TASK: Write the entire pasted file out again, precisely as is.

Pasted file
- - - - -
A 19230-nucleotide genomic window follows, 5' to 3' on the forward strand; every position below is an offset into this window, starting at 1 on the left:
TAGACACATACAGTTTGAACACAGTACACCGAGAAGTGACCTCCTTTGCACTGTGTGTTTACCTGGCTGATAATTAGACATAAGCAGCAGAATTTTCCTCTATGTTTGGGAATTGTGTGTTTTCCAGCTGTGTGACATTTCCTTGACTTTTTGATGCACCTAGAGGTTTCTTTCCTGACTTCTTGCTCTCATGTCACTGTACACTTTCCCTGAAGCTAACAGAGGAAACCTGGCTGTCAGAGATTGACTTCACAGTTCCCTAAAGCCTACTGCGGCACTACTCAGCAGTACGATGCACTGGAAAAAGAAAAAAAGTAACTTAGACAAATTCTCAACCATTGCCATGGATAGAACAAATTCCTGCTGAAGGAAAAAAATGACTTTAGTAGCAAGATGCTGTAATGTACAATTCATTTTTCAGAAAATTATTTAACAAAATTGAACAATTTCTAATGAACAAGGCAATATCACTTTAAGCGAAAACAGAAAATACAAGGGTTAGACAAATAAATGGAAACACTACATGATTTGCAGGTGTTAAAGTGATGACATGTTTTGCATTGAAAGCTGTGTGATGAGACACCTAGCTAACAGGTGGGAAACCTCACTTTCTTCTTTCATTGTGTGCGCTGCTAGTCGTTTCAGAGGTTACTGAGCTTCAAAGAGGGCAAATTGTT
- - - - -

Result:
A 19230-nucleotide genomic window follows, 5' to 3' on the forward strand; every position below is an offset into this window, starting at 1 on the left:
TAGACACATACAGTTTGAACACAGTACACCGAGAAGTGACCTCCTTTGCACTGTGTGTTTACCTGGCTGATAATTAGACATAAGCAGCAGAATTTTCCTCTATGTTTGGGAATTGTGTGTTTTCCAGCTGTGTGACATTTCCTTGACTTTTTGATGCACCTAGAGGTTTCTTTCCTGACTTCTTGCTCTCATGTCACTGTACACTTTCCCTGAAGCTAACAGAGGAAACCTGGCTGTCAGAGATTGACTTCACAGTTCCCTAAAGCCTACTGCGGCACTACTCAGCAGTACGATGCACTGGAAAAAGAAAAAAAGTAACTTAGACAAATTCTCAACCATTGCCATGGATAGAACAAATTCCTGCTGAAGGAAAAAAATGACTTTAGTAGCAAGATGCTGTAATGTACAATTCATTTTTCAGAAAATTATTTAACAAAATTGAACAATTTCTAATGAACAAGGCAATATCACTTTAAGCGAAAACAGAAAATACAAGGGTTAGACAAATAAATGGAAACACTACATGATTTGCAGGTGTTAAAGTGATGACATGTTTTGCATTGAAAGCTGTGTGATGAGACACCTAGCTAACAGGTGGGAAACCTCACTTTCTTCTTTCATTGTGTGCGCTGCTAGTCGTTTCAGAGGTTACTGAGCTTCAAAGAGGGCAAATTGTT